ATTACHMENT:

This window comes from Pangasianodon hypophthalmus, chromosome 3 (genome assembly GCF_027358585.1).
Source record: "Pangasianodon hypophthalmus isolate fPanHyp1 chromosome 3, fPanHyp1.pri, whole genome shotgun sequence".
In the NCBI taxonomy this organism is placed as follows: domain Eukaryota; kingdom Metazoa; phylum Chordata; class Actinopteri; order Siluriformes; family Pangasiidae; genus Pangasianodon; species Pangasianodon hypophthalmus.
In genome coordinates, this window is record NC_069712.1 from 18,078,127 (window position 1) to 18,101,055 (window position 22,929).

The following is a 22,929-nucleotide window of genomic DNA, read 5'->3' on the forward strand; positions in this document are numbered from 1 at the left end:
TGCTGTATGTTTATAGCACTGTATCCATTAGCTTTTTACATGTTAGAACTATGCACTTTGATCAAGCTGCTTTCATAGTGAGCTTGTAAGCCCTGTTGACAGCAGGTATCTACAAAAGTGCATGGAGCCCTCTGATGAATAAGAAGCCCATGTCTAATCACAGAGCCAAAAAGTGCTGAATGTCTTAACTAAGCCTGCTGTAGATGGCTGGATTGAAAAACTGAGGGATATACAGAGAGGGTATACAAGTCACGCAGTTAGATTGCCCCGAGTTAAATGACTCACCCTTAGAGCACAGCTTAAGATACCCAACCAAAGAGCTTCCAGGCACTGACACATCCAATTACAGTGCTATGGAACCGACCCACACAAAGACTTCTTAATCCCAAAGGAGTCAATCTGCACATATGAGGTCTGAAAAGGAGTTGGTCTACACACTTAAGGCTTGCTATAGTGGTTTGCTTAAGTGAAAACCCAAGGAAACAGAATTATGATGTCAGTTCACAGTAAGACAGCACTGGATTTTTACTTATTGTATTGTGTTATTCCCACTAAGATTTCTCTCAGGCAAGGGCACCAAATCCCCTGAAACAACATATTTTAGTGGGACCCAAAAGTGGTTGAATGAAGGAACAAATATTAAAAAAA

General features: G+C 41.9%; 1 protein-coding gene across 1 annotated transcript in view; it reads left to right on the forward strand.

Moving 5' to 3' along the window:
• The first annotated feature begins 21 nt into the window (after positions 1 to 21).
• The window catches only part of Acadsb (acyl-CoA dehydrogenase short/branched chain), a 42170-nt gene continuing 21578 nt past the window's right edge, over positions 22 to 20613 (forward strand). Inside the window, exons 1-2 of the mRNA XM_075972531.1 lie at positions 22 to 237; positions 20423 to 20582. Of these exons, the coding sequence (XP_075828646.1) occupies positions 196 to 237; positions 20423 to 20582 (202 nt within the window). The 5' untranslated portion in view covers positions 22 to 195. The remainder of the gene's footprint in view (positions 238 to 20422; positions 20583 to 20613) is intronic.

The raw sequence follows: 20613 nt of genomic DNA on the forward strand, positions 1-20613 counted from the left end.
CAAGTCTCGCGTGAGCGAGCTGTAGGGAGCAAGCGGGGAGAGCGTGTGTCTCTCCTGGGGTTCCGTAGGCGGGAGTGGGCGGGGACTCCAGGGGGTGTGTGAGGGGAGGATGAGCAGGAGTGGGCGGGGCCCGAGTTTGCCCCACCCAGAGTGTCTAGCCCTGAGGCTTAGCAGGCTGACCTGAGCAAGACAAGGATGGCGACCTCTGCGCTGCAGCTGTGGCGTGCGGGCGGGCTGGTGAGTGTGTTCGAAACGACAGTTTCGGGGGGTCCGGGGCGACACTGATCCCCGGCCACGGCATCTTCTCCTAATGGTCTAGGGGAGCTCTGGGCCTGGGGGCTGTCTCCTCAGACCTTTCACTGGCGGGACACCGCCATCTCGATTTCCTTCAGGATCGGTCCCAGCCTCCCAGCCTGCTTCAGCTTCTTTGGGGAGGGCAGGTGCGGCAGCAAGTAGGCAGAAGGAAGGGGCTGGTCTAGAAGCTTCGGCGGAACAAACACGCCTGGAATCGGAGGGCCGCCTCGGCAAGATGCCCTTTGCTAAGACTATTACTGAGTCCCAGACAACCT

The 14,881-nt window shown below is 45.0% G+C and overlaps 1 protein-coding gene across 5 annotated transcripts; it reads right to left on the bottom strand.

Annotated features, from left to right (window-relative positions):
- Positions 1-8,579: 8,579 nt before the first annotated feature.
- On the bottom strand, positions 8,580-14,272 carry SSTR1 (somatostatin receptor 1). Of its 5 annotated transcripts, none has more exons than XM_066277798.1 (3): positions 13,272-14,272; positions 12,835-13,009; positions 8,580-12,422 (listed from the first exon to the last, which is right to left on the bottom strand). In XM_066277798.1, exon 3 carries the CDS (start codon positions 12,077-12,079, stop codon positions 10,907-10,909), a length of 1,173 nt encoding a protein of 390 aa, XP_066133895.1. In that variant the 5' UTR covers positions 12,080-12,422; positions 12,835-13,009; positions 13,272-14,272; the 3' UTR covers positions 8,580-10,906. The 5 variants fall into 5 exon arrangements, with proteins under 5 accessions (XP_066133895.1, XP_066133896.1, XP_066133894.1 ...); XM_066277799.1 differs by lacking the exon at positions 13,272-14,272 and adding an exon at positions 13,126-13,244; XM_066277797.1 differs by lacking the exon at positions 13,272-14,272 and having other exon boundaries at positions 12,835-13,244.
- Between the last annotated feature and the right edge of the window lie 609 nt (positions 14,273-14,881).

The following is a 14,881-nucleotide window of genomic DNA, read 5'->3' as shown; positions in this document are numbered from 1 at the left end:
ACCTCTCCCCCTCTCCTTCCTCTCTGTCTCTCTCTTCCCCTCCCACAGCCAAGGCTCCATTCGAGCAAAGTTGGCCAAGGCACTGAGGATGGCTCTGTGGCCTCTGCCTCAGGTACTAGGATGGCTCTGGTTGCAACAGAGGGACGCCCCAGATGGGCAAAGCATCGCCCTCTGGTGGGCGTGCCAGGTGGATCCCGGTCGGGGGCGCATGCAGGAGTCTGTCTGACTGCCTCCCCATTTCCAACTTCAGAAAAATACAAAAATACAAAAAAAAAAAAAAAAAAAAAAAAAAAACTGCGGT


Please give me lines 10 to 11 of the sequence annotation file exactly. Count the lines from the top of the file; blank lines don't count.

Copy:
• The window catches only part of Acadsb (acyl-CoA dehydrogenase short/branched chain), a 42170-nt gene continuing 21578 nt past the window's right edge, over positions 22 to 20613 (forward strand). Inside the window, exons 1-2 of the mRNA XM_075972531.1 lie at positions 22 to 237; positions 20423 to 20582. Of these exons, the coding sequence (XP_075828646.1) occupies positions 196 to 237; positions 20423 to 20582 (202 nt within the window). The 5' untranslated portion in view covers positions 22 to 195. The remainder of the gene's footprint in view (positions 238 to 20422; positions 20583 to 20613) is intronic.

The raw sequence follows: 20613 nt of genomic DNA on the forward strand, positions 1-20613 counted from the left end.